Author Topic: Regulation height between top of window and ceiling??  (Read 127 times)

0 Members and 1 Guest are viewing this topic.

kazzea

  • New Member
  • *
  • Posts: 1
Regulation height between top of window and ceiling??
« on: December 07, 2017, 01:31:17 pm »
Hi All,

My snagging list is in the hundreds and is a nightmare trying to get builder to respond. 
However my living room window has just shy of 55mm between the top of the window frame and the ceiling.  Way too small a gap to be able to put up a curtain pole (including the brackets).  Surely there is a minimum standard space between the top of the window and the ceiling?

I have hunted all over including trawling through sections of the NHBC handbook but cannot find the answer.  If anyone could help I would really appreciate it.

Thanks :)


New Home Expert

  • Global Moderator
  • Expert
  • *****
  • Posts: 812
  • Country: england
  • Expert advice for new home buyers
    • New Home Blog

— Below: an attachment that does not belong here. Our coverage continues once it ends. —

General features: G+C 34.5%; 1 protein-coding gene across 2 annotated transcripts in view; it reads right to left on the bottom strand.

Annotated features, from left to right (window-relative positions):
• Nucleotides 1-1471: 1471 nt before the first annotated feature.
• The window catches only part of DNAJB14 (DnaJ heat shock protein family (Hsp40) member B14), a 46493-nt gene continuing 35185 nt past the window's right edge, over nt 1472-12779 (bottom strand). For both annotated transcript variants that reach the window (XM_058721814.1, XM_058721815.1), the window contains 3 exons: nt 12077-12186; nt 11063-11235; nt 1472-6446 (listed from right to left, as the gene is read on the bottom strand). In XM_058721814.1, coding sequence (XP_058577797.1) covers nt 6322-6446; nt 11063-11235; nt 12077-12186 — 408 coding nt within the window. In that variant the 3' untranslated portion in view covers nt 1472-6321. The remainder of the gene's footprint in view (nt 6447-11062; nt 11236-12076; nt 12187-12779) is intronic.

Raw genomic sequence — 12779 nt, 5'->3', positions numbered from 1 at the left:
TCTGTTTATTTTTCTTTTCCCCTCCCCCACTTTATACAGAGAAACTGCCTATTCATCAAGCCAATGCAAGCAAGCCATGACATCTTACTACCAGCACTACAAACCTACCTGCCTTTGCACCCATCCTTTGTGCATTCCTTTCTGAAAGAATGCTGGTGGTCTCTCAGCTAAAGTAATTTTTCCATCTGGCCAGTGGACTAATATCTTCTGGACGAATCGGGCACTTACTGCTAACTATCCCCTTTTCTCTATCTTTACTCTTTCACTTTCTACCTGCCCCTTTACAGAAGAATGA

Re: Regulation height between top of window and ceiling??
« Reply #1 on: December 09, 2017, 07:43:27 am »
Obviously the 50mm is not sufficient to fit a curtain batten. On the face of it I expect it is a mistake. The lintels having been installed one or two courses of bricks too low.

I would expect the solution offered by the housebuilder and warranty provider would be to suggest you fit a ceiling mounted curtain pole!

I have had a quick scan of the NHBC standards 2018 online but cannot find any reference to minimum space from top of window to ceiling. I am sure this used to be 225mm from memory, but like a lot of standards I expect it has been deleted!

What was the situation is  the show house and other homes on the development of your house type?
If you can take a photo and prove your home is different they should put this right but how is another matter, fit a smaller window?

I expect the only solution would be to pay you compensation.
New Home Blog - New Home Expert is committed to providing help and advice for people having issues with their new homes and difficulties with house builders as well as helping potential buyers reduce the risk of possible problems if they do buy.

Tim Fee Snagging Inspector